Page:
Mur Lafferty: The Shambling Guide to New York City

The Shambling Guide to New York City is an urban fantasy that starts out with an intriguing exploration into how the human world might interact with a Buffy-esque any-myth-system-is-fair-game secret supernatural world. I was aware that the major plot arc doesn’t really get cranking for quite a few chapters, but I didn’t mind, because Lafferty’s world-building had me completely entranced. Once it gets cranking, though, it goes everywhere at breakneck pace. Perhaps the thing that impresses me most is how many tonal shifts the book incorporates while still managing to feel cohesive: it starts out in a light/comic vein, gets substantially darker and more intense, makes an unexpected detour into rather adult territory and culminates with a protracted gonzo, over-the-top magical battle. All this and likable and/or interesting characters, most of whom deviate at least a bit from the standard protag/sidekick/villain molds. I thought it was hoot and a half, and I’m impatient for more.

Chuck Wendig: Blackbirds, Mockingbird

The first time Miriam Black touches you, she can see how/when/where you’re going to die. (The death scenes delivered to the reader usually have an ironic or morbidly slapstick component, kinda like the pre-credit sequences of Six Feet Under; seems Miriam rarely touches people who slip away uneventfully.) When we meet Miriam she’s given up trying to change the deaths she sees (after unsuccessful and traumatic attempts to buck fate) and she’s eking out a sort of living by recording death times and places in a book, and showing up to pick the pockets of the extremely recently deceased. The first novel gets cracking when she touches a guy who, in his death scene, looks over the shoulder of the death coming for him, and says Miriam’s name. And despite herself, Miriam finds herself trying to change the future one more time.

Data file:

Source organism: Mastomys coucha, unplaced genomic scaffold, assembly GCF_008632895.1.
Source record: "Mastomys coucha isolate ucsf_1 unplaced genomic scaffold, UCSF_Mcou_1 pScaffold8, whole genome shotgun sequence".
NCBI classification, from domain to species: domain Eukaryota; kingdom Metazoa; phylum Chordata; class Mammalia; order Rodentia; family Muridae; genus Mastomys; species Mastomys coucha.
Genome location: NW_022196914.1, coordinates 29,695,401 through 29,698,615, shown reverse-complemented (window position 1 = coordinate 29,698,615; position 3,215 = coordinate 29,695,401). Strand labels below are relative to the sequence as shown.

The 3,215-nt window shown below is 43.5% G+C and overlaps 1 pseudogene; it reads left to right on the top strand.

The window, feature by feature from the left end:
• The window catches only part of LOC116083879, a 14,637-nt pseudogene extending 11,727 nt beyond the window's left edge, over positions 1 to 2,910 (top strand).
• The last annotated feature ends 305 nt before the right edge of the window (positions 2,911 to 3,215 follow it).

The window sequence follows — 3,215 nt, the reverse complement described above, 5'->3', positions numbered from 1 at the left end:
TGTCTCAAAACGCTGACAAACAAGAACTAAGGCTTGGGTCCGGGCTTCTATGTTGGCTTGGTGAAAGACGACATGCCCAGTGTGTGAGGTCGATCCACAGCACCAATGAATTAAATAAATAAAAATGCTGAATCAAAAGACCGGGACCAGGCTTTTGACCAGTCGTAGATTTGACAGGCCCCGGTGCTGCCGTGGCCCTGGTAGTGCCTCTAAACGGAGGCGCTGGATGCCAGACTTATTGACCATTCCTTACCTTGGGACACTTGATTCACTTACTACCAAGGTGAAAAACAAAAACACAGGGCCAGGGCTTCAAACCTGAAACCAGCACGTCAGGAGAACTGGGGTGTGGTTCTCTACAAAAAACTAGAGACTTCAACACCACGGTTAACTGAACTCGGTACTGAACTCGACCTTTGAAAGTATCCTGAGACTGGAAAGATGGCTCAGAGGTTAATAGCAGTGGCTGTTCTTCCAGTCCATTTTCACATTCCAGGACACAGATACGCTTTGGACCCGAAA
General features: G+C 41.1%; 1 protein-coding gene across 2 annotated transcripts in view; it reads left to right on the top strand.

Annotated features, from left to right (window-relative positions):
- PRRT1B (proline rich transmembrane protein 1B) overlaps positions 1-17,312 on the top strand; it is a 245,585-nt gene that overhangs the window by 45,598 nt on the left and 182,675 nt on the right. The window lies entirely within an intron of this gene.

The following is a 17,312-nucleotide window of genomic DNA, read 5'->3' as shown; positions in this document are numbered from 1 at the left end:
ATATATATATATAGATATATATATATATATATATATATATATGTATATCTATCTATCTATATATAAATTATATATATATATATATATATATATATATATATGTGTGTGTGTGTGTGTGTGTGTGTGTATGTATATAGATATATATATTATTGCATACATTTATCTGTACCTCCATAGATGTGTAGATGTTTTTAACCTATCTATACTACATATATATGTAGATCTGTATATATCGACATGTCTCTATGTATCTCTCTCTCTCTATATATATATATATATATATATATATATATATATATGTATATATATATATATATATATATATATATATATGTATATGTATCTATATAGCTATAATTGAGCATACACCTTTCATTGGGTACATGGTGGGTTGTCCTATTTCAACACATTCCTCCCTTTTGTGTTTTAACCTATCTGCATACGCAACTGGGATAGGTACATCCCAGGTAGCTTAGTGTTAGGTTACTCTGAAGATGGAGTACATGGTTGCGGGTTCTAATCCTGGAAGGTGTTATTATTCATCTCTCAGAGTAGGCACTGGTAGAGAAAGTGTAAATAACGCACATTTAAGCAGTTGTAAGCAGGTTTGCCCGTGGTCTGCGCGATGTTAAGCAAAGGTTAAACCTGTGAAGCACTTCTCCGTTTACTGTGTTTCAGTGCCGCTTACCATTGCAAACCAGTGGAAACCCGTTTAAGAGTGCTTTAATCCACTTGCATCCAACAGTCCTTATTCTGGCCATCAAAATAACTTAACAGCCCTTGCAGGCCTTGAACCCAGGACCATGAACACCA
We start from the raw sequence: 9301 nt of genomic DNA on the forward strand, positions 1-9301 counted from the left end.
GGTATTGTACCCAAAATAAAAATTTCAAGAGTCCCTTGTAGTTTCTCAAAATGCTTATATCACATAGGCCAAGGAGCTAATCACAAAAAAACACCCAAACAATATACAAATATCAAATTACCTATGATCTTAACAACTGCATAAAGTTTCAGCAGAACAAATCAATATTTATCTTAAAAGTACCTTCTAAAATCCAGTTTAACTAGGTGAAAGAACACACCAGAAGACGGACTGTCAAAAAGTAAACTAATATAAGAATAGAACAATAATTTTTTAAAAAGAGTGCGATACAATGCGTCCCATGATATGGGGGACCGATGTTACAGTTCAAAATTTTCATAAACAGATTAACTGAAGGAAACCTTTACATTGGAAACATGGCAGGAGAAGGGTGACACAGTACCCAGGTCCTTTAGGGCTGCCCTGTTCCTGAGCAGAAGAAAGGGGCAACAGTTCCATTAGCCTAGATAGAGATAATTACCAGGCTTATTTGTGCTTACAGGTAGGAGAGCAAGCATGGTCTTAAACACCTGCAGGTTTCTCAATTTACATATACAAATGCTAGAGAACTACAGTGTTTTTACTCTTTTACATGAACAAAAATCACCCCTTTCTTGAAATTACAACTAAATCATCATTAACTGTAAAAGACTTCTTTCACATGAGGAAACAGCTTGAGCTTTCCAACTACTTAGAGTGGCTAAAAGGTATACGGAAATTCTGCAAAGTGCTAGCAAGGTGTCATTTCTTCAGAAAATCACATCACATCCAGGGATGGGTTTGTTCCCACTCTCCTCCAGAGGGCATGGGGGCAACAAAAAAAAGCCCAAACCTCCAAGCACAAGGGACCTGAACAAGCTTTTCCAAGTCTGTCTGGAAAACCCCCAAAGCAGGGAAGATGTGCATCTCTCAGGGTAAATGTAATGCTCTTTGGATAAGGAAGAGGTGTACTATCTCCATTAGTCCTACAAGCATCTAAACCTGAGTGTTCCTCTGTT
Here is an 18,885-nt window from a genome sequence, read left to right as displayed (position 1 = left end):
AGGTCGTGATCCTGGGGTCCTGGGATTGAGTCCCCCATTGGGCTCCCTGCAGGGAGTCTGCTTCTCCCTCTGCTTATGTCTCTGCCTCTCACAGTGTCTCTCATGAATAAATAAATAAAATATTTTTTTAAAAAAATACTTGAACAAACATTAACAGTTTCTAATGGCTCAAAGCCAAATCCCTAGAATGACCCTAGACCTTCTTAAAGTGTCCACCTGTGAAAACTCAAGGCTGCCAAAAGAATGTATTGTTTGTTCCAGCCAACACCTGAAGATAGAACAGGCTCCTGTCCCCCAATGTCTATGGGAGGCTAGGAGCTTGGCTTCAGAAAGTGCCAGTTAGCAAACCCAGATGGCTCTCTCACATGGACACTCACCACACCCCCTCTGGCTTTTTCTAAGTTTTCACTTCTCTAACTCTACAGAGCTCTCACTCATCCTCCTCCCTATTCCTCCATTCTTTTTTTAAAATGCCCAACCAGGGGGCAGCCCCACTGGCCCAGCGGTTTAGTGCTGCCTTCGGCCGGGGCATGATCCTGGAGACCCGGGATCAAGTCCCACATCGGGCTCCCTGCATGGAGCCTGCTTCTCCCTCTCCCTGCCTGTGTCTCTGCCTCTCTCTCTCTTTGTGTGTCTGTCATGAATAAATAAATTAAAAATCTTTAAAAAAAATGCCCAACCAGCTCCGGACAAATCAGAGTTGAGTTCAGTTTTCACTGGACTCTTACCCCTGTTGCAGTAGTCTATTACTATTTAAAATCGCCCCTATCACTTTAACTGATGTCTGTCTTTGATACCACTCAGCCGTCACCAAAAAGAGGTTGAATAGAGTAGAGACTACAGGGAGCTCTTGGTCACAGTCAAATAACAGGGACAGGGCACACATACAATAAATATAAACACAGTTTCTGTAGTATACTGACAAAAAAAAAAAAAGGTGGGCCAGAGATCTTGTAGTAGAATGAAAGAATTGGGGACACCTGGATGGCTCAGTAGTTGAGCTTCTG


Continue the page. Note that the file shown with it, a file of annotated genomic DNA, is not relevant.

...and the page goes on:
Wendig is tough on his characters, protagonists and antagonists alike, in a way that reminded me of how Charlie Huston is tough on his characters. I knew that there were multiple novels featuring Miriam Black, but I didn’t know that they weren’t prequels, or even novels featuring a posthumous/undead/whatever version of the character. There was definitely plenty of how/will she get out of this suspense.

The Big Bad of the first novel eventually resolved into something a little less interesting than I was hoping for but it didn’t stop me from reading them back-to-back, and the Big Bad of the second book was more satisfying than I expected at first. Now I’m eagerly looking forward to the imminent publication of the third.

Anyone who’s read Wendig’s Twitter or blog will know to expect rampant, exuberant swearing, and there’s also gore by the bucketful. But I wouldn’t call these novels splatterpunk: the vibe is of dark fantasy more than horror, and crucially, although Miriam is pretty nihilistic the novels themselves aren’t.

Mary Jo Pehl: Employee of the Month and Other Big Deals

This book was recommended to me as really uproarious, which I thought oversold it; It was a one-guffaw read for me. It’s a series of pseudo-autobiographical essays, recounted with some verve, but with not a lot to distinguish them from other amusing pseudo-autobiographical essays about mildly dysfunctional upbringings and somewhat stressful employment and dating experiences. I didn’t remember where I know Pehl’s name from until relatively late in the book, when MST3K enters the picture: she played Dr. Pearl Forrester. The skits were never my favorite part of MST3K (I’ve always suspected that they were present as much to bolster MST3K’s ability to use fair use as a defense against copyright infringement as for their intrinsic merit). If I’d made the MST3K connection upfront my expectations might have been exceeded — but then, I might have been disappointed that the show plays such a small role.